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Simultaneous and consecutive interpreting are the two basic types of interpretation. The third, less popular interpreting technique is often referred to as chuchotage (whispered interpretation). The basic difference between the first two is that simultaneous interpretation requires the use of special equipment, which implies hiring not only interpreters, but also sound technicians. Their task is to take care of the proper functioning of the equipment. The main advantage of simultaneous interpretation is the fact that it takes place almost in real time, since the time leg between the original speech and interpretation is barley noticeable. In this way, simultaneous interpretation does not have any impact on the duration of a particular event (various types of conferences , business meetings and so forth).

In consecutive interpretation, interpreter repeats the meaning in the target language only after the speaker has finished speaking, which can last from few seconds to several minutes. If speaking segments are too long, there is a danger the interpreter might forget or omit parts of the speech, which is why most interpreters relay on a special technique of taking notes. The main advantage compared to simultaneous interpretation is that no equipment is needed. However, opting for this type of interpretation can double the duration of an event, which is considered its greatest disadvantage.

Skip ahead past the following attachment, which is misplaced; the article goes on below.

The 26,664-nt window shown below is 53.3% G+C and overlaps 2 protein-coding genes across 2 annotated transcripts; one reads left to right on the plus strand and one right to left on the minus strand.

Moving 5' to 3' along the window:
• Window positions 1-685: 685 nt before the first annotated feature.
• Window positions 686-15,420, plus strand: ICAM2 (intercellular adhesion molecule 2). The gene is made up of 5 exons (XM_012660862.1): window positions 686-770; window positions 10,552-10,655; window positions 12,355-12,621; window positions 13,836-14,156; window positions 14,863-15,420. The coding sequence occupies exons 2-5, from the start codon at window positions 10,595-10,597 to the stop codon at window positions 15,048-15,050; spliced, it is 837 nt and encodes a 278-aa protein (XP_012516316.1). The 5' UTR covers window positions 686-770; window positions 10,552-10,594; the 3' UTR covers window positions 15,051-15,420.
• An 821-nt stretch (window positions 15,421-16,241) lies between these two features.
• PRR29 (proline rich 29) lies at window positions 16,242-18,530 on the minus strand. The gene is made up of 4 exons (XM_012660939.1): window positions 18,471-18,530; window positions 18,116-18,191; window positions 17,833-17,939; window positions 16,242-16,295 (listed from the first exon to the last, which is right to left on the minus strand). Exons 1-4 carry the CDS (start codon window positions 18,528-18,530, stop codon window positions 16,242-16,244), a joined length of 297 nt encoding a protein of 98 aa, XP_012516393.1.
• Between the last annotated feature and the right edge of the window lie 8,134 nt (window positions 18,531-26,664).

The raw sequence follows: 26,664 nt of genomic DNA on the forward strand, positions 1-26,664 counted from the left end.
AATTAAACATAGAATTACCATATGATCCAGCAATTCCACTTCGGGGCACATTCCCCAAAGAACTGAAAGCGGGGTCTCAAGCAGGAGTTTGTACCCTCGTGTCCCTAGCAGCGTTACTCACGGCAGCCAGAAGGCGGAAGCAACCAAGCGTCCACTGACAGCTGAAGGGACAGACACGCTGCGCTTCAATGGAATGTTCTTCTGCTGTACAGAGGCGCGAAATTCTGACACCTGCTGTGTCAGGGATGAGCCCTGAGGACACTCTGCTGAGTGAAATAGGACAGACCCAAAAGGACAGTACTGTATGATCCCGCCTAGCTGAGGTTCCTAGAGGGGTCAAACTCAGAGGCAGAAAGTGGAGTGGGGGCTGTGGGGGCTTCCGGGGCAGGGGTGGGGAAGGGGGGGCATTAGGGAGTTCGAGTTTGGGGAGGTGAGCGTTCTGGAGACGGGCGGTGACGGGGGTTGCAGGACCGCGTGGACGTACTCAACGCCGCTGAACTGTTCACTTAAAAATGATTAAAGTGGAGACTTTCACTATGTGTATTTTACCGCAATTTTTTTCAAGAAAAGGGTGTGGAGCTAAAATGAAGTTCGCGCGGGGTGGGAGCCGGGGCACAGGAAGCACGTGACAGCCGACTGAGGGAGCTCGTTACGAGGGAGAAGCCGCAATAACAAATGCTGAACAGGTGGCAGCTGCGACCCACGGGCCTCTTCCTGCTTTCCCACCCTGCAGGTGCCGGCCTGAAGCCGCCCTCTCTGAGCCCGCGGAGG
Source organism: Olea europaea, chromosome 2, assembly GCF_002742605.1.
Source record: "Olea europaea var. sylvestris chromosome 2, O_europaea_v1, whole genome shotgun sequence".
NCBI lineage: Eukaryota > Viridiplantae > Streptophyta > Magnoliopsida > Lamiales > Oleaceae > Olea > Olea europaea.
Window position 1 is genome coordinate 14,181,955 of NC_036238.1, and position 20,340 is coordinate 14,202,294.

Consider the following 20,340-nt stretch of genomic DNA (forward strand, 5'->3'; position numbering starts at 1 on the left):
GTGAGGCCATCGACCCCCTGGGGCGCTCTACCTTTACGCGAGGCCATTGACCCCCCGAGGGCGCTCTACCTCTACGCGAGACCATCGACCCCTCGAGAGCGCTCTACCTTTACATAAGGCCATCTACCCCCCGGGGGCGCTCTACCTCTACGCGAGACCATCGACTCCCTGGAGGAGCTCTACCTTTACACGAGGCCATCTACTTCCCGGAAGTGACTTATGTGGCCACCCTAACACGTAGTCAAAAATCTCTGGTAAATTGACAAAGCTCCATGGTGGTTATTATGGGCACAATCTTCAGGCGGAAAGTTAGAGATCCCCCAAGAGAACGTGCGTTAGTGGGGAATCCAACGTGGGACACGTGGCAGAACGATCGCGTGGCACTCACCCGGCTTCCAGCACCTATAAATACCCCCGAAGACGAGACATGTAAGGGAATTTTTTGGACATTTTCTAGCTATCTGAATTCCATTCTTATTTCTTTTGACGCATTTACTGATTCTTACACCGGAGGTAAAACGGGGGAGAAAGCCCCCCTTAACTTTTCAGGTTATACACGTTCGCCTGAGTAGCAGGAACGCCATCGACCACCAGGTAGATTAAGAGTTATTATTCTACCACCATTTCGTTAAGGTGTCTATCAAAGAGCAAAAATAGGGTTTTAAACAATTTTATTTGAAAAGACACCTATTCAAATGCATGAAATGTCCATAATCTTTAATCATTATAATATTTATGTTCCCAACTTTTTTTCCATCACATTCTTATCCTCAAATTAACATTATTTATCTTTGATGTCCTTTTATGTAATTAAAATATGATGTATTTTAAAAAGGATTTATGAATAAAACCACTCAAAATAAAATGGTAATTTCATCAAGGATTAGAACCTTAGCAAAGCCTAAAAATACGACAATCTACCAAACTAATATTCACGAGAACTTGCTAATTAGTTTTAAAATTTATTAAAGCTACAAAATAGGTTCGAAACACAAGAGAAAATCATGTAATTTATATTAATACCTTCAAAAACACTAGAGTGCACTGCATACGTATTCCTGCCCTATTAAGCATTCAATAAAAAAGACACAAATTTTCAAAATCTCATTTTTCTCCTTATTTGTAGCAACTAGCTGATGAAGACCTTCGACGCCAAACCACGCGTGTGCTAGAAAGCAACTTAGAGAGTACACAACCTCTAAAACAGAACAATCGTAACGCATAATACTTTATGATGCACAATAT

Chuchotage is a special technique which establishes a compromise between simultaneous and consecutive interpretation. It is very similar to the simultaneous interpretation, though no equipment is necessary. It can be applied if there is only a very small group of people who need interpretation (in ideal case not more than three persons). The interpreter listens to the speaker without headphones and reproduces the meaning simultaneously in the form of a whispered translation. Whispering too loudly can be disruptive for the interpreter himself (he cannot hear the speaker any more), but also for the rest of the audience, who are listening to the original. On the other hand, it must be loud enough, so that those who depend on it can hear it. This is an additional factor which makes this kind of interpretation technique rather demanding.